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Togo: COVID-19 patient gets the medical treatment and emotional support he needs

It’s Sunday afternoon and the sun is high in Agbalépédo, a suburb north of Lomé, the capital of Togo. Dressed in his usual blue jeans and checkered shirt, Dieudonné Korolakina is on the way to his office. Mr. Korolakina is a journalist and director of a daily newspaper. He says the job keeps him busy and requires him to travel often. 

Visibly in good shape, the forty-year-old is nevertheless one of many in Togo who suffered from severe illness due to COVID-19. 

Mr. Korolakina tested positive after a trip to Ouagadougou, Burkina Faso where he took part in a seminar on journalism. Both he and his wife started to feel ill about 10 days after his return.

He recalls, “I completely lost my appetite. I could hardly breathe. I couldn’t feel my body anymore.”

Mr. Korolakina soon started to experience respiratory distress. At the hospital, a chest X-ray showed that his lungs had been badly affected by COVID-19. 

He recalls, “I was terrified by the seriousness of the results.”

The suffering of other patients in the intensive care unit, the lack of space in the hospital, and the death of some patients before his eyes only made Mr. Korolakina feel worse.

Fortunately, Mr. Korolakina received immediate care from the hospital staff. As well as putting him on a ventilator to ease his breathing and providing him with medication to ease his symptoms, he says that hospital staff provided him with much-needed information and reassurance.

He says this care was simple yet effective. A psychologist spoke with him about the reality of COVID-19 and was frank with him about the seriousness of his illness. Hospital staff reassured him about the medical treatment he was receiving. Most importantly, they listened to his concerns and answered his questions.

He explains, “This care really helped me fight against the disease. The psychologist who worked with me even let me contact my parents so that I could reassure them that I was all right.”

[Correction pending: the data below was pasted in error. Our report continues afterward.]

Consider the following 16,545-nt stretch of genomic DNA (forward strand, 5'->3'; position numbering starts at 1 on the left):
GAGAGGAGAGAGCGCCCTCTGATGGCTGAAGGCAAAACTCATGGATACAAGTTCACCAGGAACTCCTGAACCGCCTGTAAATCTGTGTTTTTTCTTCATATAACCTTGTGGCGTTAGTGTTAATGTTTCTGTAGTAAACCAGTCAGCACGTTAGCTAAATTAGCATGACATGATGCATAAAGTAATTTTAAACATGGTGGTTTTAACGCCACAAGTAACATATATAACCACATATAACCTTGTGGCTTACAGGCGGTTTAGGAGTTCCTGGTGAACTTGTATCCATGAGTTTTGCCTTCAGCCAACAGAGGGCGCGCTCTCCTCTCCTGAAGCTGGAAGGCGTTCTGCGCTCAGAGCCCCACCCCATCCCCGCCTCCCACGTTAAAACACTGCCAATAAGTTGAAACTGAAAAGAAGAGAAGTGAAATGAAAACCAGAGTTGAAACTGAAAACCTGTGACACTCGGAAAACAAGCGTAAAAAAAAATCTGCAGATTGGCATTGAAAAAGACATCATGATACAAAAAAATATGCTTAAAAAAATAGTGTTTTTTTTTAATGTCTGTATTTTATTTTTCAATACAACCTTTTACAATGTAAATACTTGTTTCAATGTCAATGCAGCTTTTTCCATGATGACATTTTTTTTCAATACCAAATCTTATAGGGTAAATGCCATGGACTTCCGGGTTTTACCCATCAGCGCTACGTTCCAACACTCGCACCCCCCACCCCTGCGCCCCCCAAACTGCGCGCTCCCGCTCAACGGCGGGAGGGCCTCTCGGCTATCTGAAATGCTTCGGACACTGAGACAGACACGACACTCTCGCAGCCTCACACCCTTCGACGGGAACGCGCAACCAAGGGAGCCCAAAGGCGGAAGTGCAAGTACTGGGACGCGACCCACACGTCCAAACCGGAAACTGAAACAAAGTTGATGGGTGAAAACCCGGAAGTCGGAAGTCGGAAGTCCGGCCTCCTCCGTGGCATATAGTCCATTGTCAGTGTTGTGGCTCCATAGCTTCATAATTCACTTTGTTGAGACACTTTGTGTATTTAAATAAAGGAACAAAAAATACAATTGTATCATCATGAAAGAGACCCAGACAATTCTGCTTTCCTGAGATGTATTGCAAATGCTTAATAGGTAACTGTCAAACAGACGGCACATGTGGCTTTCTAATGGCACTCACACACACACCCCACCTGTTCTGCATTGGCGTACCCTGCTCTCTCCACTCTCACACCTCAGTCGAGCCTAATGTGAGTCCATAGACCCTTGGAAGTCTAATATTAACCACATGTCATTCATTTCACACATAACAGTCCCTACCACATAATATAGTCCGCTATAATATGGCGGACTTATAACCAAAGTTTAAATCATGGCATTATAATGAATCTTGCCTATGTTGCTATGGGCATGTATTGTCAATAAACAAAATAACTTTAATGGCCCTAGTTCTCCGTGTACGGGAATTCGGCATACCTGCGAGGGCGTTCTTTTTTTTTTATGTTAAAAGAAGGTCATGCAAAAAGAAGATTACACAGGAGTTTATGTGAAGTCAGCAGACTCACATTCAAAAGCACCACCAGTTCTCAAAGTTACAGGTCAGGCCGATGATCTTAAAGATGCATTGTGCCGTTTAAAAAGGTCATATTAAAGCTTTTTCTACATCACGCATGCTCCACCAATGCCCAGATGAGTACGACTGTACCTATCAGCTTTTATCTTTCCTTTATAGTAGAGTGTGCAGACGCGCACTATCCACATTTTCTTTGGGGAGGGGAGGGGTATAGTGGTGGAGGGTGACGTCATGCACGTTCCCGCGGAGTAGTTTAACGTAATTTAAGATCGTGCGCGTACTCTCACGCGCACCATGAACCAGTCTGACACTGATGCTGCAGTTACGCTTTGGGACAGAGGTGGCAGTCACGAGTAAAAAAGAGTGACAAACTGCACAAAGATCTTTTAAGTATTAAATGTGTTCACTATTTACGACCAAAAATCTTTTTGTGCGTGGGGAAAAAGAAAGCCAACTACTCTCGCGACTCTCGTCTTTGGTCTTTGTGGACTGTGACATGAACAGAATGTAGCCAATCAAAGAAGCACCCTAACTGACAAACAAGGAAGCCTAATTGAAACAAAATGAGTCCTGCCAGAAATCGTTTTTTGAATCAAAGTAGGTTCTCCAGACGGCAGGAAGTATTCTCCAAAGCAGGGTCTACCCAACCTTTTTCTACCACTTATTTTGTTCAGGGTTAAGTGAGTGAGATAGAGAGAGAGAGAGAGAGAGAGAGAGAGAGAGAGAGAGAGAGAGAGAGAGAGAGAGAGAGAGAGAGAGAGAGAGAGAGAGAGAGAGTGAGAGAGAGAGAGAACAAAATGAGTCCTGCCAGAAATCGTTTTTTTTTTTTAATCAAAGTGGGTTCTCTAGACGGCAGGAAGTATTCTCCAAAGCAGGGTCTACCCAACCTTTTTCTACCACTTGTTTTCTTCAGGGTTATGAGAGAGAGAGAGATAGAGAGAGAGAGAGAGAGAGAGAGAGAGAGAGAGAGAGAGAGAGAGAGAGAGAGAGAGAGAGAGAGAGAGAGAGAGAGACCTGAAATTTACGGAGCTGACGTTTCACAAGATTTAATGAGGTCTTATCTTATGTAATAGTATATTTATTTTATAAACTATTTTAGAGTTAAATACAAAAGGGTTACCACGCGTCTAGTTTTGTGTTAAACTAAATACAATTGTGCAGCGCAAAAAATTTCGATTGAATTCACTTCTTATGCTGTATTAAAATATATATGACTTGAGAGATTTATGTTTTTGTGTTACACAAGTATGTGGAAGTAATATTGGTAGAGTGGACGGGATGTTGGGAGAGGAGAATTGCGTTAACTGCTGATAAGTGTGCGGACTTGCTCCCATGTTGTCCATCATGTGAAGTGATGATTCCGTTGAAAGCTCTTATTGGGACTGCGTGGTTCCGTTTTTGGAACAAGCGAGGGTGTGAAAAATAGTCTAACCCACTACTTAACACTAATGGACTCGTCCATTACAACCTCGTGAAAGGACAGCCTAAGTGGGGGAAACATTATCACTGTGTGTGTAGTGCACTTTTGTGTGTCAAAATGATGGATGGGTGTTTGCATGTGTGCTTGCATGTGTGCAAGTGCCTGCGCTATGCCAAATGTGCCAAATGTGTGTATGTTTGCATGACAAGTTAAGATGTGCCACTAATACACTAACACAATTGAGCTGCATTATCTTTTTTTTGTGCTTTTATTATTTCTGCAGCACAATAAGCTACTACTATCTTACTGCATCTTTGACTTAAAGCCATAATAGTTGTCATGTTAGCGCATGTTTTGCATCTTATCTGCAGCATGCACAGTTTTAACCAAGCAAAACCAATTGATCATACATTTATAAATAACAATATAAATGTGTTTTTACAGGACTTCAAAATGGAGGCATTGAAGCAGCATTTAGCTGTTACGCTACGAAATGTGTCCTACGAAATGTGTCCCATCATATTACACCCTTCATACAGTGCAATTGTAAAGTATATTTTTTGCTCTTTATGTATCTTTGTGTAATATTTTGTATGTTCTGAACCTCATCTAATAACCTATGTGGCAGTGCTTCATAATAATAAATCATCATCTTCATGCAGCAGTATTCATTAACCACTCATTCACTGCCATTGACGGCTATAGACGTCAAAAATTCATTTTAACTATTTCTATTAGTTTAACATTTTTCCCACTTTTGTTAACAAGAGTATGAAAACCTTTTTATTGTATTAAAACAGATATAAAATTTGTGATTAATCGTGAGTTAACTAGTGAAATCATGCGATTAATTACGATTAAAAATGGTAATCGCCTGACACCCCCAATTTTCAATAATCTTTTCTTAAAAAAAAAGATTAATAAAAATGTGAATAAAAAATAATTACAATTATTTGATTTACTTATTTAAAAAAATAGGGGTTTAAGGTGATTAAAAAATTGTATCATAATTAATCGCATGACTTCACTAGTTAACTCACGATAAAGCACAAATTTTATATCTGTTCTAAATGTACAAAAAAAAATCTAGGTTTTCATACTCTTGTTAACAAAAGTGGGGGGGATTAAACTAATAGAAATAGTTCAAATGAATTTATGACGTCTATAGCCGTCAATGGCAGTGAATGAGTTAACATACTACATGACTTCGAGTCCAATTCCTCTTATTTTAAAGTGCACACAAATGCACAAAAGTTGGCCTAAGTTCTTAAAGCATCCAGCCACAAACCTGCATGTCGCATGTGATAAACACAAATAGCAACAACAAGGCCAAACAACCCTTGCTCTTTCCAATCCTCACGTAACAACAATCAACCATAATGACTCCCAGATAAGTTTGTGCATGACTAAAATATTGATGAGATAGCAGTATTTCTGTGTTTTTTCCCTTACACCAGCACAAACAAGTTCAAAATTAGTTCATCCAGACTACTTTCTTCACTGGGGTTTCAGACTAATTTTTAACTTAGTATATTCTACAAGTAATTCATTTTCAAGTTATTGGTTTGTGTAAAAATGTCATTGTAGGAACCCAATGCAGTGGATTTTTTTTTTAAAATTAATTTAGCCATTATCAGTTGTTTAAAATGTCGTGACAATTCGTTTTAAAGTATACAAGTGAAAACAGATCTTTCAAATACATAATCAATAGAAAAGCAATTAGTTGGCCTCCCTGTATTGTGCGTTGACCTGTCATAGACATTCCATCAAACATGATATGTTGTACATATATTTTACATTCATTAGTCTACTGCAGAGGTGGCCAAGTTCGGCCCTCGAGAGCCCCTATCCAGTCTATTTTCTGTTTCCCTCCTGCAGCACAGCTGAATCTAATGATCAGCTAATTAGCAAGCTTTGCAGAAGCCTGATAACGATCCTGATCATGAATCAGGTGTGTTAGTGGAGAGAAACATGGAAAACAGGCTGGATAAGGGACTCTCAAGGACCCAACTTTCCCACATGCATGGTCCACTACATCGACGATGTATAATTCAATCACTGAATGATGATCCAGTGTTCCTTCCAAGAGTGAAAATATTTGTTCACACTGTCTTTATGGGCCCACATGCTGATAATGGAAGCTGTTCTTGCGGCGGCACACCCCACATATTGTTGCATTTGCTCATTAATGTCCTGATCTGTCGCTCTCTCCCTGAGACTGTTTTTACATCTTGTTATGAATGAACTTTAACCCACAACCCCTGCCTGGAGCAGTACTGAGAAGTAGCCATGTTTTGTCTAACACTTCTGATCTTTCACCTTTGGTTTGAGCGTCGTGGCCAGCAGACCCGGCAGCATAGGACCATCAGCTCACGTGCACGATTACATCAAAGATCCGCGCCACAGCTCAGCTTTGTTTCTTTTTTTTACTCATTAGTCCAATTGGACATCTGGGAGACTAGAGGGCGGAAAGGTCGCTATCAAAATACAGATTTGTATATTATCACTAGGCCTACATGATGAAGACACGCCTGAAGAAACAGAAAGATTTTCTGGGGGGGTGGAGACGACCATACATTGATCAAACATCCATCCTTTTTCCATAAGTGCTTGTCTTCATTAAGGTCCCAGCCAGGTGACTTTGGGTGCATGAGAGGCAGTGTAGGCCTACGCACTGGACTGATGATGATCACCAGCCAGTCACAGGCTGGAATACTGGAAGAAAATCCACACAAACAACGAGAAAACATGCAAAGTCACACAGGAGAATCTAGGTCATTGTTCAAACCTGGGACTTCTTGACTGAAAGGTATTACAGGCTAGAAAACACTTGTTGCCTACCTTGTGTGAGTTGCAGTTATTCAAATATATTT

Mr. Korolakina says this was a huge comfort to him.

Raoufou Adekambi is a clinical psychologist at the Lomé community hospital. He says that psychological care like this is an important part of recovering from COVID-19. 

He explains that being hospitalized affects the morale of people who are infected with COVID-19, adding that the fear of death and the unknown faced by these patients face is extremely distressing. 

Mr. Adekambi says studies show that the mind plays an important role in strengthening the immune system. 

He explains the psychological care offered to COVID-19 patients: “We have to listen to the patients as they explain their concerns, inform them about COVID-19, listen to their complaints and grievances, and reassure them about the treatment protocol.”

Mr. Adekambi says that the psychologist is sometimes a bridge between reluctant patients and doctors. He adds that patients are sometimes unwilling to share their concerns with their doctors directly, but feel more comfortable doing so with psychologists. The psychologist is then able to calm and reassure them. This makes patients more comfortable and cooperative when receiving medical care.

For COVID-19 patients, who often face a lot of stigma, these simple practices can make a big difference.

After a month of medical treatment and psychological care, Mr. Korolakina recovered completely from COVID-19. After fully recovering, he got vaccinated against COVID-19. He says that he took the vaccine to be safe from severe illness due to COVID-19 in the future.

This resource is funded by the Government of Canada through Global Affairs Canada as part of the Life-saving Public Health and Vaccine Communication at Scale in sub-Saharan Africa (or VACS) project.

Photo: Dieudonné Korolakina. Photo courtesy of Dieudonné Korolakina.